Smash Pages Q&A: Emma Jayne

The creator of ‘Dreameater’ discusses her process, her minicomics, the importance of music to her work and more.

Emma Jayne made a splash with her graphic novel Dreameater, a queer horror musical thriller that is fun and inventive, but she’s had the biggest impact with a series of slice of life comics like In an Empty City, Pseudo Slut Transmission, and the 2019 Ignatz Award winning minicomic Trans Girls Hit the Town.

Each of these stories can be described in simple ways, with little happening plotwise, but Jayne’s gift as a storyteller is the ability to tell these small stories that manage to encompass and involve so much. In each story, though short, the reader is able to learn and intuit so much about the characters and their lives. It’s done in such a subtle way that some readers might miss just how profound and complex the stories are, and just how perfectly Jayne nails it. The first time I read Trans Girls Hit the Town, I had to immediately reread the comic so that I could see just how she pulled it off.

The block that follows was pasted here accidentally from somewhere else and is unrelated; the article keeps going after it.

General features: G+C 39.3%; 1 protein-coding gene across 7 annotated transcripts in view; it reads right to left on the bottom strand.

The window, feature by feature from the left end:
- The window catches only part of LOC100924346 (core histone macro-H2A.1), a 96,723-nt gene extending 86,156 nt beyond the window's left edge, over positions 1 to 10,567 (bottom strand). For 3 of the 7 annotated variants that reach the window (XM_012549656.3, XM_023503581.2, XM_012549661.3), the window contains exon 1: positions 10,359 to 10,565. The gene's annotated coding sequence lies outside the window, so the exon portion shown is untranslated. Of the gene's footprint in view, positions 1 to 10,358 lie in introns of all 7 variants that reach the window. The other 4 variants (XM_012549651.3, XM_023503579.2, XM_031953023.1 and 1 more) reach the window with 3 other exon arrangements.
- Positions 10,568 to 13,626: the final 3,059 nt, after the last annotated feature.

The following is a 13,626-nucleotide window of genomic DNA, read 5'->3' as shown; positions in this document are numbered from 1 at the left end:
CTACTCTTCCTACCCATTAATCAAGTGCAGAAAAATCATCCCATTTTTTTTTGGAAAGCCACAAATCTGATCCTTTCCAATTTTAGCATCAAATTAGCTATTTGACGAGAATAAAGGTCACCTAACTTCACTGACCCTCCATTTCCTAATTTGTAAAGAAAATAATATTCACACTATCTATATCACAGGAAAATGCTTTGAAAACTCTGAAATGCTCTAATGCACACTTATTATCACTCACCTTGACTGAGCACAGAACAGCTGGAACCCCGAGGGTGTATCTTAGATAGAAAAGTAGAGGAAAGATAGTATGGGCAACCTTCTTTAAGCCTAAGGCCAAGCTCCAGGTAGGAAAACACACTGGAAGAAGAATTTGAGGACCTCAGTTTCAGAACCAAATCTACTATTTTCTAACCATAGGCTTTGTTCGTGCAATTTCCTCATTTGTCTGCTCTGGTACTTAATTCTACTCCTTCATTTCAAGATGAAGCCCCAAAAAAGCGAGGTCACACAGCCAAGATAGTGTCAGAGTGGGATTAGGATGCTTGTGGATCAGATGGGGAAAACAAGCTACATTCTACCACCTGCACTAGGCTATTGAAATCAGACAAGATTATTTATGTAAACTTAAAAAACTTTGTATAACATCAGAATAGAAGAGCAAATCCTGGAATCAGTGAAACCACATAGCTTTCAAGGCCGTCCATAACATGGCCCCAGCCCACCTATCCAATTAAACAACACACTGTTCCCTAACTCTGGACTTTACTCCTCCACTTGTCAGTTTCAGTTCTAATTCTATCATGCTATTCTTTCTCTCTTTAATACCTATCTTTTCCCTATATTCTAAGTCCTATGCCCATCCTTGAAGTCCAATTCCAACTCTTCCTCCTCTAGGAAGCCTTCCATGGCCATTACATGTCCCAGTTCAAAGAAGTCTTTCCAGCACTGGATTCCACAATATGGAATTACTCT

Jayne is a gifted, insightful storyteller, and I have no doubt that we’ve only begun to see what she’s capable of as an artist. She was kind enough recently to answer a few questions about her work.

Continue reading “Smash Pages Q&A: Emma Jayne”

Comics Lowdown: Can Disney stop cops from using the Punisher symbol?

Plus: News on Al Jaffe, Uncivilized Books, awards and more.

With police brutality once again in the public eye, many fans on social media have called out Disney/Marvel to put their litigious muscles to work and prevent cops from using the Punisher logo — a popular emblem with some members of law enforcement, despite the fact that Frank Castle is a criminal and a killer.

First, you can find some history of both the character and its popularity with police here. That piece’s writer, Brian Cronin, is not only a contributor to CBR, but also a lawyer, and he offers his thoughts on why he doesn’t think Disney would have much success in an article titled “There’s Not Much Marvel Can Do About Cops Using Punisher’s Logo.” Cronin writes:

Continue reading “Comics Lowdown: Can Disney stop cops from using the Punisher symbol?”

Tamaki, Valero-O’Connell and more win 2019 Ignatz Awards

Annual awards presented at the Small Press Expo honor excellence in independent comics, graphic novels and minicomics.

The winners of the 2019 Ignatz Awards were announced this weekend at the Small Press Expo in Bethesda, Maryland.

The big winners of the night were Laura Dean Keeps Breaking Up With Me writer Mariko Tamaki and artist Rosemary Valero-O’Connell, who took home three awards between them, including “Outstanding Graphic Novel.” The political cartoon site The Nib also continued its recent winning streak, taking home the award for “Outstanding Series.”